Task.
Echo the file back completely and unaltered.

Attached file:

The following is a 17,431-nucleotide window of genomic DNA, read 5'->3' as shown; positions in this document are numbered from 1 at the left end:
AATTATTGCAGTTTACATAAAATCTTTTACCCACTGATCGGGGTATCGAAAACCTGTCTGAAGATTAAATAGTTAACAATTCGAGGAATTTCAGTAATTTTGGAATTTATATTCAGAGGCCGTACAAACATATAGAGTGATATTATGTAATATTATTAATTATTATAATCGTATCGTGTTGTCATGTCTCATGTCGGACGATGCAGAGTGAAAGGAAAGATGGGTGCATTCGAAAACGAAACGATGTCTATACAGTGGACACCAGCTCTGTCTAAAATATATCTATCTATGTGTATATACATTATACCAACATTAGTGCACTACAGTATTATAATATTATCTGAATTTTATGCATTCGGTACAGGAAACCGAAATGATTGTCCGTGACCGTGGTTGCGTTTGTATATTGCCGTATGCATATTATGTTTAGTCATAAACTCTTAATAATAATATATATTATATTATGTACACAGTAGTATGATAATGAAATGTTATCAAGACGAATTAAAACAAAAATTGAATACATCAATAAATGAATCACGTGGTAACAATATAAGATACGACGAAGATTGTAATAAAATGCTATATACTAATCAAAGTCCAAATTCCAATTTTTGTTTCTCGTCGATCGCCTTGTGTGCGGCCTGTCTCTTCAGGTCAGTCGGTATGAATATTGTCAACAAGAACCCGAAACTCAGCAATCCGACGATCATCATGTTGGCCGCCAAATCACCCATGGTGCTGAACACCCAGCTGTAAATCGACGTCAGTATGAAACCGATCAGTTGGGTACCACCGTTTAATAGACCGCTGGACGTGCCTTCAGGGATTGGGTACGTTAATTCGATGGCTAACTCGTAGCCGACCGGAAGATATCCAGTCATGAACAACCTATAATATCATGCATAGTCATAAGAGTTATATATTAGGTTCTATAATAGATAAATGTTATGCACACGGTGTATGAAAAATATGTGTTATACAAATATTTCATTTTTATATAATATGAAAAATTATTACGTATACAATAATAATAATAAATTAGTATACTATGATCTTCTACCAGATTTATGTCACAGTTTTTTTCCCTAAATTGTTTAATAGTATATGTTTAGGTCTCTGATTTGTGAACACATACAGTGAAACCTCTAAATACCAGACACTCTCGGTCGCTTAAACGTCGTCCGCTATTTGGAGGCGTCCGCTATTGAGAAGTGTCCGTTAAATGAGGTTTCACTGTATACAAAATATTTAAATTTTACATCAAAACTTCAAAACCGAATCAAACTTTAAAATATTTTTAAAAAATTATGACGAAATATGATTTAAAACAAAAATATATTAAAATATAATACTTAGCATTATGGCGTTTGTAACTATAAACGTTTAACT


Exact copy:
The following is a 17,431-nucleotide window of genomic DNA, read 5'->3' as shown; positions in this document are numbered from 1 at the left end:
AATTATTGCAGTTTACATAAAATCTTTTACCCACTGATCGGGGTATCGAAAACCTGTCTGAAGATTAAATAGTTAACAATTCGAGGAATTTCAGTAATTTTGGAATTTATATTCAGAGGCCGTACAAACATATAGAGTGATATTATGTAATATTATTAATTATTATAATCGTATCGTGTTGTCATGTCTCATGTCGGACGATGCAGAGTGAAAGGAAAGATGGGTGCATTCGAAAACGAAACGATGTCTATACAGTGGACACCAGCTCTGTCTAAAATATATCTATCTATGTGTATATACATTATACCAACATTAGTGCACTACAGTATTATAATATTATCTGAATTTTATGCATTCGGTACAGGAAACCGAAATGATTGTCCGTGACCGTGGTTGCGTTTGTATATTGCCGTATGCATATTATGTTTAGTCATAAACTCTTAATAATAATATATATTATATTATGTACACAGTAGTATGATAATGAAATGTTATCAAGACGAATTAAAACAAAAATTGAATACATCAATAAATGAATCACGTGGTAACAATATAAGATACGACGAAGATTGTAATAAAATGCTATATACTAATCAAAGTCCAAATTCCAATTTTTGTTTCTCGTCGATCGCCTTGTGTGCGGCCTGTCTCTTCAGGTCAGTCGGTATGAATATTGTCAACAAGAACCCGAAACTCAGCAATCCGACGATCATCATGTTGGCCGCCAAATCACCCATGGTGCTGAACACCCAGCTGTAAATCGACGTCAGTATGAAACCGATCAGTTGGGTACCACCGTTTAATAGACCGCTGGACGTGCCTTCAGGGATTGGGTACGTTAATTCGATGGCTAACTCGTAGCCGACCGGAAGATATCCAGTCATGAACAACCTATAATATCATGCATAGTCATAAGAGTTATATATTAGGTTCTATAATAGATAAATGTTATGCACACGGTGTATGAAAAATATGTGTTATACAAATATTTCATTTTTATATAATATGAAAAATTATTACGTATACAATAATAATAATAAATTAGTATACTATGATCTTCTACCAGATTTATGTCACAGTTTTTTTCCCTAAATTGTTTAATAGTATATGTTTAGGTCTCTGATTTGTGAACACATACAGTGAAACCTCTAAATACCAGACACTCTCGGTCGCTTAAACGTCGTCCGCTATTTGGAGGCGTCCGCTATTGAGAAGTGTCCGTTAAATGAGGTTTCACTGTATACAAAATATTTAAATTTTACATCAAAACTTCAAAACCGAATCAAACTTTAAAATATTTTTAAAAAATTATGACGAAATATGATTTAAAACAAAAATATATTAAAATATAATACTTAGCATTATGGCGTTTGTAACTATAAACGTTTAACT